January 19, 2020
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Who Will Mind The Keepers?

Attitude is the biggest problem, says vet Rita Goyle

Who Will Mind The Keepers?
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I joined the Delhi zoo way back in 1986 because I loved wild animals and it was a chance to work with them. But once I joined, my dream job turned out to be quite frustrating. No one was willing to work-it was the chalta hai attitude typical of government employees that really used to annoy me. You ask the keepers to clean the cages and they would come up with a thousand excuses not to.

I remember we once had to put an injured neelgai into the covered enclosure because it had dislocated its shoulder in a fight with another male. So I asked the keeper in charge to sprinkle some hay or sawdust on the floor as neelgai slip on cement floors. But of course the keeper didn’t listen to me and two days later came rushing to the hospital. "Come quick, the neelgai is bleeding to death," he said. I was so cross. "Why should I rush now?" I asked him. "I warned you this would happen and you did nothing." The neelgai had slipped and torn an artery. It survived but all that trouble of tranquilising it, surgery, stitches, could have been avoided if only one could get things done.

The greatest pleasure I got was watching the food going out to the animals from the zoo store. There was plenty of it and such good food too-the hippos and rhinos got khichdi made of rice, dal and jaggery, the birds got expensive fruit like chikus and pears, the cats got tender calf meat. Plenty of milk, too. But the choice bits would invariably be filched by the animal attendants. It’s not that the attendants would starve the animals but certainly the best bits they kept aside to send to their own families. Even fodder would get filched. The attendant in charge of the elephants would regularly separate the sugarcane and green fodder from the elephant’s feed and give only the dry fodder. Perhaps the elephant sensed this theft, because one day it suddenly picked the attendant with its trunk and dashed him against the wall. He was not grievously hurt but he was more than a bit shaken. That’s why I was a little wary when I had to treat the same elephant a few days later for a cut ear. I had to stand in front of it and dab its ear with disinfectant. I was afraid of receiving the same treatment as the attendant, but it was so docile, as if it knew I was trying to help.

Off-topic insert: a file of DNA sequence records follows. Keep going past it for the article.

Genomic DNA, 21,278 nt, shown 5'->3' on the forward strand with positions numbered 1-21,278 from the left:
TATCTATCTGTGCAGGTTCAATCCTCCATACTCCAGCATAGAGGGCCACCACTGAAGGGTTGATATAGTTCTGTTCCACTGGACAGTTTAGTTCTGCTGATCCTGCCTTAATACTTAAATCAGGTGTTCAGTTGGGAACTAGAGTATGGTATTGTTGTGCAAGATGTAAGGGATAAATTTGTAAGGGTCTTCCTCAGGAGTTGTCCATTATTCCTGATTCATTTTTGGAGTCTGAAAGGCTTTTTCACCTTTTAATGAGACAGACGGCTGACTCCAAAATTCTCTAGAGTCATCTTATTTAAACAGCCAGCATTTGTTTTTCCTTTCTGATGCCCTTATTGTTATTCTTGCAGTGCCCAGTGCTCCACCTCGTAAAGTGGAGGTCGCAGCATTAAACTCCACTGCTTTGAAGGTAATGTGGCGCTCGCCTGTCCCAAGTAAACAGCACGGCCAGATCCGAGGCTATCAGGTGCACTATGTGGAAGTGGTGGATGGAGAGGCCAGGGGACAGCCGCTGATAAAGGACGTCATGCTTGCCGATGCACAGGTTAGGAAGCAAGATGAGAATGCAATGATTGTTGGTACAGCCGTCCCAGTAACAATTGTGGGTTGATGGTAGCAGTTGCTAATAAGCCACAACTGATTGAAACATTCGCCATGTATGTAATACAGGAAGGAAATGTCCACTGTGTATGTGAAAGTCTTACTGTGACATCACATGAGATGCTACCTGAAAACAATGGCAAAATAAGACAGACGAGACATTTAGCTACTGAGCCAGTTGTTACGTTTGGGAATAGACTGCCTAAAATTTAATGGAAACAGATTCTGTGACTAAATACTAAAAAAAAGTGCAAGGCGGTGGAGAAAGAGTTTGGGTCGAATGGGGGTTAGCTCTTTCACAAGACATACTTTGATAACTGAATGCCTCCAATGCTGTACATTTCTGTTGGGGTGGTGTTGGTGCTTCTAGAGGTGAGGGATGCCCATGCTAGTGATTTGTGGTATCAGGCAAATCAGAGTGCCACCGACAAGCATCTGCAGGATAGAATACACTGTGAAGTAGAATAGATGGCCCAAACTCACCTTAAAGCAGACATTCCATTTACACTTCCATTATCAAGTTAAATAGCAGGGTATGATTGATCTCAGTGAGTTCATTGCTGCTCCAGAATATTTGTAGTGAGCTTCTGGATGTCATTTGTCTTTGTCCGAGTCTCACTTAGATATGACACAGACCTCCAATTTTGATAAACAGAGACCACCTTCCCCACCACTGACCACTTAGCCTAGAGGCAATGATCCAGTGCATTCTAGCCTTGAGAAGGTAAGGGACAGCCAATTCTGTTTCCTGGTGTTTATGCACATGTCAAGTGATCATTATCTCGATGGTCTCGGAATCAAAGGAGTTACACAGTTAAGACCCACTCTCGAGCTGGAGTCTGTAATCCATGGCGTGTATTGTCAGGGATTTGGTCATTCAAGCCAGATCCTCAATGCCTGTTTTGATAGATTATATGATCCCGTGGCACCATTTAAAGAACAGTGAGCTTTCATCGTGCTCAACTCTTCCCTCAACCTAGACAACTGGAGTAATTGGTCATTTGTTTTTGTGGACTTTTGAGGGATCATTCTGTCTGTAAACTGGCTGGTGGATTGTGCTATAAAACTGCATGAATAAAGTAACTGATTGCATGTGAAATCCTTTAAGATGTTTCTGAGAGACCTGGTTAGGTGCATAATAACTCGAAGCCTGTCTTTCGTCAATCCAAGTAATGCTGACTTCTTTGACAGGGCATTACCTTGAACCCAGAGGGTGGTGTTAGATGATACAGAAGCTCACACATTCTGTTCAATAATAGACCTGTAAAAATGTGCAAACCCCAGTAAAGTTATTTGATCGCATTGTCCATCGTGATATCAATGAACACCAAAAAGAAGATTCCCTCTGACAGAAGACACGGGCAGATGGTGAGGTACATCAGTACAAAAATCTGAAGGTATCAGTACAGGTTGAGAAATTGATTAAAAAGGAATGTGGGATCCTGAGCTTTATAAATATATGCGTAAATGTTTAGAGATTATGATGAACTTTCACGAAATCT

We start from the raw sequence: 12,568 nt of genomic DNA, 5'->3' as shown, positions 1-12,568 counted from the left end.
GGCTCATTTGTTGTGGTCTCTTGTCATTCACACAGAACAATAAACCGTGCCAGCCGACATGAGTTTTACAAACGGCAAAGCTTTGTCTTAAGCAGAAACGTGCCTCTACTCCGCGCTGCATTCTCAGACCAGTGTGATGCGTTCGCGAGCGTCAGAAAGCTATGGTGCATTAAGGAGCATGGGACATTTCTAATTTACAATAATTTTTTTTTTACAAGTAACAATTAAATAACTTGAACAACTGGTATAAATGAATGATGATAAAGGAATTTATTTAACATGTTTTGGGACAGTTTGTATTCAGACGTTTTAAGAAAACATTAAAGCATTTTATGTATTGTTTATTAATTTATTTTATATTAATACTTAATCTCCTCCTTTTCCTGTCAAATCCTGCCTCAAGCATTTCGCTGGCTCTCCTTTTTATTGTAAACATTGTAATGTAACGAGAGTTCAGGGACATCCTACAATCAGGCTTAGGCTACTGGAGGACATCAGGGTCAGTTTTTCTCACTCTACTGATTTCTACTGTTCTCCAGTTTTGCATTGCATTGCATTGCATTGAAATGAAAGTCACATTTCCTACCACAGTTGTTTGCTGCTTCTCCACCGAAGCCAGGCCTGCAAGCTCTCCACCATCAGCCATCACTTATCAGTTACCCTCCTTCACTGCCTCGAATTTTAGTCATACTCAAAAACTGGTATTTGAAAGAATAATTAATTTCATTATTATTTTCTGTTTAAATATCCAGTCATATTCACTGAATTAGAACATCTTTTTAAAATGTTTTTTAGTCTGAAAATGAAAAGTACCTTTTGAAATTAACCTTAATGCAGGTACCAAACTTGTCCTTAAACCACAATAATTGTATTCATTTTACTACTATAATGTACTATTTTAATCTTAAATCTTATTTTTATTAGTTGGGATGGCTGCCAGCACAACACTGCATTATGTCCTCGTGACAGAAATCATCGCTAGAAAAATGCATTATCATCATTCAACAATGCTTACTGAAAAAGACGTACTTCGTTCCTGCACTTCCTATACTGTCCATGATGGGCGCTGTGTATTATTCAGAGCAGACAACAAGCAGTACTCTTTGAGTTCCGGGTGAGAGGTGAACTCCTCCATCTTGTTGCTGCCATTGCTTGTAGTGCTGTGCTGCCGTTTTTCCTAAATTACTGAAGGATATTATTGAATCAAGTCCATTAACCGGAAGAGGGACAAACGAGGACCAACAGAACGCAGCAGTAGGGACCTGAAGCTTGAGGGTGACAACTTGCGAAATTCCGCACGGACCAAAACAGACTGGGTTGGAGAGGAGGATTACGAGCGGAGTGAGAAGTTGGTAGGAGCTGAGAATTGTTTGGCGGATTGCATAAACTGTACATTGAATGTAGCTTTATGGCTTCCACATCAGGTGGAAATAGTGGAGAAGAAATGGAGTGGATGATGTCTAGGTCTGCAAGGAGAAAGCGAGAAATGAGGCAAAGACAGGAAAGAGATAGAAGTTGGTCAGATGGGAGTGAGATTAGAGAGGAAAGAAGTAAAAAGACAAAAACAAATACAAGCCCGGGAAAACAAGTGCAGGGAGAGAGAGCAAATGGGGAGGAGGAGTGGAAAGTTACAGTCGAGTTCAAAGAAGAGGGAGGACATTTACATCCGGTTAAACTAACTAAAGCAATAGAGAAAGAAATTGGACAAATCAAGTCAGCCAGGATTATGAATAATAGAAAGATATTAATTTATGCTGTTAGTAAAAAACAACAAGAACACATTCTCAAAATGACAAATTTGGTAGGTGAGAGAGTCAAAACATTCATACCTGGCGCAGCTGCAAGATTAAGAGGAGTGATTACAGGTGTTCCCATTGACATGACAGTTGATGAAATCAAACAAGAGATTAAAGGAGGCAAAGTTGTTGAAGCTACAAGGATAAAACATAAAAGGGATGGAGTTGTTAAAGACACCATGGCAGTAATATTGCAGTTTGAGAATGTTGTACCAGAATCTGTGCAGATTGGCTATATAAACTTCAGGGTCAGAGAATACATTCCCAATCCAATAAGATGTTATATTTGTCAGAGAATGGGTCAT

But the attendants are invaluable, despite everything. We are totally dependent on them to tell us when an animal is off-colour, goes off its food or gets injured. They make a daily report on the animals in their beat to the keeper, who then compiles a report on all the animals in the zoo for the vet.

Very often, animal rights activists end up doing more harm to animals than good. A few years ago, for instance, Munna the bear "rescued" from his madari was handed over to the Delhi zoo. The zoo didn’t know what to do with him-he couldn’t be put into the bears’ enclosure because the other bears would kill him. So a tiny enclosure was set up for him next to the canteen. He was miserable, so was his madari. All the time, Munna stuck her snout out of the wire mesh, refusing to eat. She died very soon. The moral is pretty clear: I think it’s a mistake to relocate animals in zoos without proper planning and patience.

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